Past Mathematical Geoscience Seminar

24 February 2012
14:30
Abstract
The part of the West Antarctic Ice Sheet that drains into the Amundsen Sea is currently thinning at such a rate that it contributes nearly 10 percent of the observed rise in global mean sea level. Acceleration of the outlet glaciers means that the sea level contribution has grown over the past decades, while the likely future contribution remains a key unknown. The synchronous response of several independent glaciers, coupled with the observation that thinning is most rapid at their downstream ends, where the ice goes afloat, hints at an oceanic driver. The general assumption is that the changes are a response to an increase in submarine melting of the floating ice shelves that has been driven in turn by an increase in the transport of ocean heat towards the ice sheet. Understanding the causes of these changes and their relationship with climate variability is imperative if we are to make quantitative estimates of sea level into the future. Observations made since the mid‐1990s on the Amundsen Sea continental shelf have revealed that the seabed troughs carved by previous glacial advances guide seawater around 3‐4°C above the freezing point from the deep ocean to the ice sheet margin, fuelling rapid melting of the floating ice. This talk summarises the results of several pieces of work that investigate the chain of processes linking large‐scale atmospheric processes with ocean circulation over the continental shelf and beneath the floating ice shelves and the eventual transfer of heat to the ice. While our understanding of the processes is far from complete, the pieces of the jigsaw that have been put into place give us insight into the potential causes of variability in ice shelf melting, and allow us to at least formulate some key questions that still need to be answered in order to make reliable projections of future ice sheet evolution in West Antarctica.
  • Mathematical Geoscience Seminar
10 February 2012
14:30
Dr. James Maddison
Abstract
Ocean climate models are unlikely routinely to have sufficient resolution to resolve the turbulent ocean eddy field. The need for the development of improved mesoscale eddy parameterisation schemes therefore remains an important task. The current dominant mesoscale eddy closure is the Gent and McWilliams scheme, which enforces the down-gradient mixing of buoyancy. While motivated by the action of baroclinic instability on the mean flow, this closure neglects the horizontal fluxes of horizontal momentum. The down-gradient mixing of potential vorticity is frequently discussed as an alternative parameterisation paradigm. However, such a scheme, without careful treatment, violates fundamental conservation principles, and in particular violates conservation of momentum. A new parameterisation framework is presented which preserves conservation of momentum by construction, and further allows for conservation of energy. The framework has one dimensional parameter, the total eddy energy, and five dimensionless and bounded geometric parameters. The popular Gent and McWilliams scheme exists as a limiting case of this framework. Hence the new framework enables for the extension of the Gent and McWilliams scheme, in a manner consistent with key physical conservations.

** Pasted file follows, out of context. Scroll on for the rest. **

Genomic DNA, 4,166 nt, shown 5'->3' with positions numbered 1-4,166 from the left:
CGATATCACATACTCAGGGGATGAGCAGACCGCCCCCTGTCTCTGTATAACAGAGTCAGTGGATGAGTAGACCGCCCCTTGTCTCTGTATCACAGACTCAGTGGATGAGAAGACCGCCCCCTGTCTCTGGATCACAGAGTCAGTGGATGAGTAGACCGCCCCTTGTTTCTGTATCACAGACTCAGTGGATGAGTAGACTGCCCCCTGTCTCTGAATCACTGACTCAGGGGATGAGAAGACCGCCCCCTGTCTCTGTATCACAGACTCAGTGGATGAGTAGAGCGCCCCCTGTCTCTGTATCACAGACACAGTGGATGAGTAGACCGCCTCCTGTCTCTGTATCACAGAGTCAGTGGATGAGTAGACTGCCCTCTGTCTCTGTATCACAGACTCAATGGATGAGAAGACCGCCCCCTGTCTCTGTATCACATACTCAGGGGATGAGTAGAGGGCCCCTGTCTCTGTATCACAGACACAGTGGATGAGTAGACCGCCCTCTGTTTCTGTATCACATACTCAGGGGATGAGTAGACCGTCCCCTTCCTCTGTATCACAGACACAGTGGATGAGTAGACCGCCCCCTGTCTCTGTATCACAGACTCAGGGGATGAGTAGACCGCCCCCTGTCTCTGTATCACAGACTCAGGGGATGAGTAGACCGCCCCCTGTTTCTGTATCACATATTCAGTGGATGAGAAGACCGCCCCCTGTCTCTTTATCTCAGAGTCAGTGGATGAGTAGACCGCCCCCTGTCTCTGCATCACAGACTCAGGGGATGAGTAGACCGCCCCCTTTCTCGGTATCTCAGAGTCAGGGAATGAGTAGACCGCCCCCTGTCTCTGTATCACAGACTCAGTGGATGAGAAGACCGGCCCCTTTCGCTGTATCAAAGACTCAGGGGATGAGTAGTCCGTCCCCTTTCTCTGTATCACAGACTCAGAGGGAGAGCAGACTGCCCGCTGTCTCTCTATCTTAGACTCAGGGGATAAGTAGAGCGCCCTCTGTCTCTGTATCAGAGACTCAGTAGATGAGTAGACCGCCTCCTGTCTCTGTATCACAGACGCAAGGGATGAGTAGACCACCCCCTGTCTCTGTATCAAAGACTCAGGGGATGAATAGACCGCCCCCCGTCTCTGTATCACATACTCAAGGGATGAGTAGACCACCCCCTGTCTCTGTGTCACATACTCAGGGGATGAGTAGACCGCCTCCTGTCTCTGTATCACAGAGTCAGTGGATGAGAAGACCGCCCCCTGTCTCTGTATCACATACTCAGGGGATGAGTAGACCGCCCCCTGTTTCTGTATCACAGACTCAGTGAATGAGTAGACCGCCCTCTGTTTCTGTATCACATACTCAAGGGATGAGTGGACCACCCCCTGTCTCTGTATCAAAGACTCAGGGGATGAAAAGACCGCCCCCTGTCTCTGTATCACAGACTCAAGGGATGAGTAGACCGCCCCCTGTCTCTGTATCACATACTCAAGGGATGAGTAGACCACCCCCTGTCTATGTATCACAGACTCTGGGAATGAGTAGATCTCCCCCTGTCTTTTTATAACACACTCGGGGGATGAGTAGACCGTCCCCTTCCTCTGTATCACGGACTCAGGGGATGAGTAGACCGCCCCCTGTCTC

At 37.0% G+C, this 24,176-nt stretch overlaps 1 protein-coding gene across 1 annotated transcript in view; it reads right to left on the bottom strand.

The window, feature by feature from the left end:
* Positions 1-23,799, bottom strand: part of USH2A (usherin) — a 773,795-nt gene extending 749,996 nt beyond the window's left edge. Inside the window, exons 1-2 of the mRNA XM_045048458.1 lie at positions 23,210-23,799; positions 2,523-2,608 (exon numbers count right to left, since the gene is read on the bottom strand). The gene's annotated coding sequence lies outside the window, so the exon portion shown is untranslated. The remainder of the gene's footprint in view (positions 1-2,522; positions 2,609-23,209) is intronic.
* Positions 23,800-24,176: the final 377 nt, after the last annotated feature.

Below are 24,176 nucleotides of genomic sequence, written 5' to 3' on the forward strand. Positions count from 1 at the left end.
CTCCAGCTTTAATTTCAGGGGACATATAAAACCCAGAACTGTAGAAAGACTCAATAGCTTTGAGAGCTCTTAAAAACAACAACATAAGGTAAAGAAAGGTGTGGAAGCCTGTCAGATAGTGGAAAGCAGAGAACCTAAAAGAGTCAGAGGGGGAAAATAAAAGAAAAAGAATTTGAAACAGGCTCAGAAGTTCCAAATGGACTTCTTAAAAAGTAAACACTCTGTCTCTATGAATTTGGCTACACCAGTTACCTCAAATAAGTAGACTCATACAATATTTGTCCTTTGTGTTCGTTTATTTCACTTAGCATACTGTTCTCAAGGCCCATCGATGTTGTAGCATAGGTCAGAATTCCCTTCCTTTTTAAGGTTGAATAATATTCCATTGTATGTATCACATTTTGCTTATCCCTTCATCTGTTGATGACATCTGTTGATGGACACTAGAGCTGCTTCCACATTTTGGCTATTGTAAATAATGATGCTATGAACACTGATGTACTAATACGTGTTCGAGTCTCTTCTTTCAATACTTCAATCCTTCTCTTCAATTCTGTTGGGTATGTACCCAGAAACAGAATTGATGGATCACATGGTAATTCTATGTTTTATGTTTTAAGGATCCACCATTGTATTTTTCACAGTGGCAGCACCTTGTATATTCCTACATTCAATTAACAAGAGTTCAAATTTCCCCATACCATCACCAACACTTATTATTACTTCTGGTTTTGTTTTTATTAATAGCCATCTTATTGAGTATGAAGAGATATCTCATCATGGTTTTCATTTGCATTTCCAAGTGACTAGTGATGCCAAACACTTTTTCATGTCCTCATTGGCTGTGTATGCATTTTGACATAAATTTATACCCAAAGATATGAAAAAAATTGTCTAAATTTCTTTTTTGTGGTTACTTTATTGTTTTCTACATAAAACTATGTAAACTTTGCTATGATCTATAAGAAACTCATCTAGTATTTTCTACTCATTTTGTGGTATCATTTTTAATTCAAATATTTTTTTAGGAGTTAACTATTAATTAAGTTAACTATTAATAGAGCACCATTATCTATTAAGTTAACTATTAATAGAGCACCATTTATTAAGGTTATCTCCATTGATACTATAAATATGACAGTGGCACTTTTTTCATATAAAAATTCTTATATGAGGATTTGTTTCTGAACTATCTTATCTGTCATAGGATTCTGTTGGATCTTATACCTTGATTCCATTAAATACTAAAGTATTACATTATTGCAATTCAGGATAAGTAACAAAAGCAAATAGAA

• Mathematical Geoscience Seminar
27 January 2012
14:30
Dr. Amos S. Lawless
Abstract
Data assimilation aims to correct a forecast of a physical system, such as the atmosphere or ocean, using observations of that system, in order to provide a best estimate of the current system state. Since it is not possible to observe the whole state it is important to know how errors in different variables of the forecast are related to each other, so that all fields may be corrected consistently. In the first part of this talk we consider how we may impose constraints between different physical variables in data assimilation. We examine how we can use our knowledge of atmospheric physics to pose the assimilation problem in variables that are assumed to be uncorrelated. Using a shallow-water model we demonstrate that this is best achieved by using potential vorticity rather than vorticity to capture the balanced part of the flow. The second part of the talk will consider a further transformation of variables to represent spatial correlations. We show how the accuracy and efficiency with which we can solve the transformed assimilation problem (as measured by the condition number) is affected by the observation distribution and accuracy and by the assumed correlation lengthscales. Theoretical results will be illustrated using the Met Office variational data assimilation scheme.